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Summary of Mosler (MMT) vs Murphy (Austrian) economics debate,

As someone who is an advocate of Modern Monetary Theory (MMT), it will be obvious from the outset that when it comes to determining the winner of this debate the few people who watched it will no doubt vote for their team, as I have. Such is the reality in economics these days, it is unfortunately heavily influenced and dictated by politics and ideology. Even Bob Murphy mentioned this “team phenomena” in his opening statement of the debate, which was one of the accurate things he said, and for the most part he was honest and very respectful. So kudos to Bob Murphy for being a great representation of the Austrian school of thought, these kind of debates should be the kinds of things that bring people to a better understanding of each other, and if we’re lucky a way to compromise with each other.

The winner and loser of this debate will not be determined by MMT’ers and Austrians, but by everyone else who doesn’t fall into that category. At the end John Carney, the gracious moderator, mentioned that one day down the road millions of viewers will hopefully see this debate as a momentous occasion for economics (paraphrasing here). And I sure hope for the human race that he is right, if only MMT does come out as the public opinion choice here.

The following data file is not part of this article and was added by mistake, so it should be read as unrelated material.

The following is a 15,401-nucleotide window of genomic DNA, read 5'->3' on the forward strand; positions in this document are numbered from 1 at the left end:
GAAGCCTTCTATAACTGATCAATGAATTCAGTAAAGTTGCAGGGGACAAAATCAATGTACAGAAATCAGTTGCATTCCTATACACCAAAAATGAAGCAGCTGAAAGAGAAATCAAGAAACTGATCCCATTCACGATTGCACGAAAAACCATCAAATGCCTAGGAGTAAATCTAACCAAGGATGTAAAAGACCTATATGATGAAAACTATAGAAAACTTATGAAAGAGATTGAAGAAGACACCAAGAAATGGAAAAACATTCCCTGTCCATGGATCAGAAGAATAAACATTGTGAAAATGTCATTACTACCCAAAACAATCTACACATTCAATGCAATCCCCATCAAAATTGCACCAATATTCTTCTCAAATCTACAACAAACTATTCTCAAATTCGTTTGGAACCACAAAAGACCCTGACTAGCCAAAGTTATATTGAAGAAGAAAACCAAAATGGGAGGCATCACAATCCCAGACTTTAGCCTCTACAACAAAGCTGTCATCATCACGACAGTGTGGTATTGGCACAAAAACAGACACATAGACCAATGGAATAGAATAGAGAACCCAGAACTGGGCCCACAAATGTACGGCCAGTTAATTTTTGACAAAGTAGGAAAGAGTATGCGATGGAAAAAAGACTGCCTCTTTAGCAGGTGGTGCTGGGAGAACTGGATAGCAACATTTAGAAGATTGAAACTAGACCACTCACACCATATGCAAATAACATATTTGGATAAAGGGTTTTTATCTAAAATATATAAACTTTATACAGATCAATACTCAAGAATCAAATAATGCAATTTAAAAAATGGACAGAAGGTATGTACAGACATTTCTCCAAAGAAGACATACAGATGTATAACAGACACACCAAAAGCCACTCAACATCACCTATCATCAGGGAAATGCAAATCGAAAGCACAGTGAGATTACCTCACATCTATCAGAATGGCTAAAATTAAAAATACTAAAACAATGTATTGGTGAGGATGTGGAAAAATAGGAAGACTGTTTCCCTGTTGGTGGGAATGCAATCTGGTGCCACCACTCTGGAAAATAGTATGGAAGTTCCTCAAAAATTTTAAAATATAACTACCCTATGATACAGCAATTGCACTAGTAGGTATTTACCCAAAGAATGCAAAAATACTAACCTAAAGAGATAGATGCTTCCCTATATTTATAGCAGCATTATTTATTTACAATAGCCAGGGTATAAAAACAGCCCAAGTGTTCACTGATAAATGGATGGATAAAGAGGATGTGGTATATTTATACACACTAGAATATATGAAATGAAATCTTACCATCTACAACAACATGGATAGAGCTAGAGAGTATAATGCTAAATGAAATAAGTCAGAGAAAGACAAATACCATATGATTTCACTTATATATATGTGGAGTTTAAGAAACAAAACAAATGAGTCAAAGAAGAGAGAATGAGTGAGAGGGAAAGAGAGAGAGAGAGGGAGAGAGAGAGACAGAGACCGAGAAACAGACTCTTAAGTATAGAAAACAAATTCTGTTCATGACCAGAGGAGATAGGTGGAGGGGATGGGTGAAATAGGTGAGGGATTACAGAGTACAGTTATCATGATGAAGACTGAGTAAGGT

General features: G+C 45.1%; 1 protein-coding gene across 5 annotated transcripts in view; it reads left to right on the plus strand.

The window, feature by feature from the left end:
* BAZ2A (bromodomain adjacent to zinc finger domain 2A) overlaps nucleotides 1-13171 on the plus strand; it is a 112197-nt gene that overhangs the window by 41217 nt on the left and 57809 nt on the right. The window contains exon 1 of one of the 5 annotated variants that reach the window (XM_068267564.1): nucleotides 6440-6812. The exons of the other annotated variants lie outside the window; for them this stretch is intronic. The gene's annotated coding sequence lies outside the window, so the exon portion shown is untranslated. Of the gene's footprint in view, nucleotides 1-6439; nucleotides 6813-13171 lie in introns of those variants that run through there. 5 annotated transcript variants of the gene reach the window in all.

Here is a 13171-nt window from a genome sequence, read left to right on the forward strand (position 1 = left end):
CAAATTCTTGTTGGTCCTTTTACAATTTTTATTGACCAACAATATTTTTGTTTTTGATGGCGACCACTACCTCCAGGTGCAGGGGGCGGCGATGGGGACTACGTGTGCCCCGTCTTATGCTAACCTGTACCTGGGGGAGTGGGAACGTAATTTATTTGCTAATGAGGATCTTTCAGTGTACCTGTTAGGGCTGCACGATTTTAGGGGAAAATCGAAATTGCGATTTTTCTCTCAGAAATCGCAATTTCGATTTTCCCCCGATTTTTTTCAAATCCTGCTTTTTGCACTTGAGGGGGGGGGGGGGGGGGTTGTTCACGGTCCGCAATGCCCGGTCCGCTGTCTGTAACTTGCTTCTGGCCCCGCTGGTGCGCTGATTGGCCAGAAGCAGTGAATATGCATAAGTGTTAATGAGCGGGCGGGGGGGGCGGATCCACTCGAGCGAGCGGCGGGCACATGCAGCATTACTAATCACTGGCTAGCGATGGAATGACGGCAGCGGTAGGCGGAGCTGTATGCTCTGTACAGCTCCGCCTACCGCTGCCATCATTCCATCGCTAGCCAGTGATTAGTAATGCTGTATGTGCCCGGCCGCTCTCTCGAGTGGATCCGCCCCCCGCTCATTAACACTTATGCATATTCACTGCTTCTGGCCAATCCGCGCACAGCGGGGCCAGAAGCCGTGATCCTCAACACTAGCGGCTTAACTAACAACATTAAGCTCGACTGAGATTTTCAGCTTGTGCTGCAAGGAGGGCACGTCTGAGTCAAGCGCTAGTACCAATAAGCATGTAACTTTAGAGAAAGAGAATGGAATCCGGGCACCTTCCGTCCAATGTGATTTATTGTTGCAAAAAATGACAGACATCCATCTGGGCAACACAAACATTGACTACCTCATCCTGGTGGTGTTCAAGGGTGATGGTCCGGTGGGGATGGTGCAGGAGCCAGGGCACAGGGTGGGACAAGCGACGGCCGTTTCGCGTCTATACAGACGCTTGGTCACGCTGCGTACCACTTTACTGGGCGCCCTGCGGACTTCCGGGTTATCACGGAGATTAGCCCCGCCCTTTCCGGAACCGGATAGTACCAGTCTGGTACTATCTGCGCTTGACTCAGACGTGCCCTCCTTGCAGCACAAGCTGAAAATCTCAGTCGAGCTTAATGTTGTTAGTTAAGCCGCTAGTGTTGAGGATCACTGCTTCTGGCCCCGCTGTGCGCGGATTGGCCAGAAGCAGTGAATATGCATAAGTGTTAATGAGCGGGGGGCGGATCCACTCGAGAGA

So enough of the nicities, for it is time to dissect the meat of this debate. As a courtesy, here is an unedited version of this debate, I will later post an edited version in the video portion of this blog. The debate starts at the 22 minutes mark and goes on for about an hour and a half. I have listened to it three times and so I think I have a general sense for what both sides represent for their schools and I hope I don’t misrepresent Bob Murphy in any way here.

In the opening both Warren and Bob were asked what they would like to have seen done policy wise, right after the recession hit in 2008. Mosler was the first to reply and for those familiar with MMT it was not a surprise to hear what his policies were:

Full tax holiday on FICA

Government funded transition jobs

Health care proposal of 5k per person (4k for emergencies, 1k for general checkups) to be allotted to each US citizen yearly. If they didn’t use these funds, it would be refunded to them as a check at the end of the year. And if an emergency would cost more it would fall under Medicare coverage for all.

He did mention quite a few more policy proposals but these are the major MMT type programs that would generate aggregate demand to reboot the economy, or should I say “reduce the drag”.

When it came to Murphy’s turn, he took the odd stance of explaining what Austrianism is about (even though those watching it should know Austrianism quite well), instead of getting into great detail on what he would do. And in the end of explaining what Austrianism is, he left off with explaining how Greenspan’s low interest rate policies caused an unnecessary bubble that lead to a false economy. At 33:30 he says: “go back to the late 90′s… It was because of Greenspan fed keeping interest rates low…. Greenspan replaced the .com bubble with the housing bubble”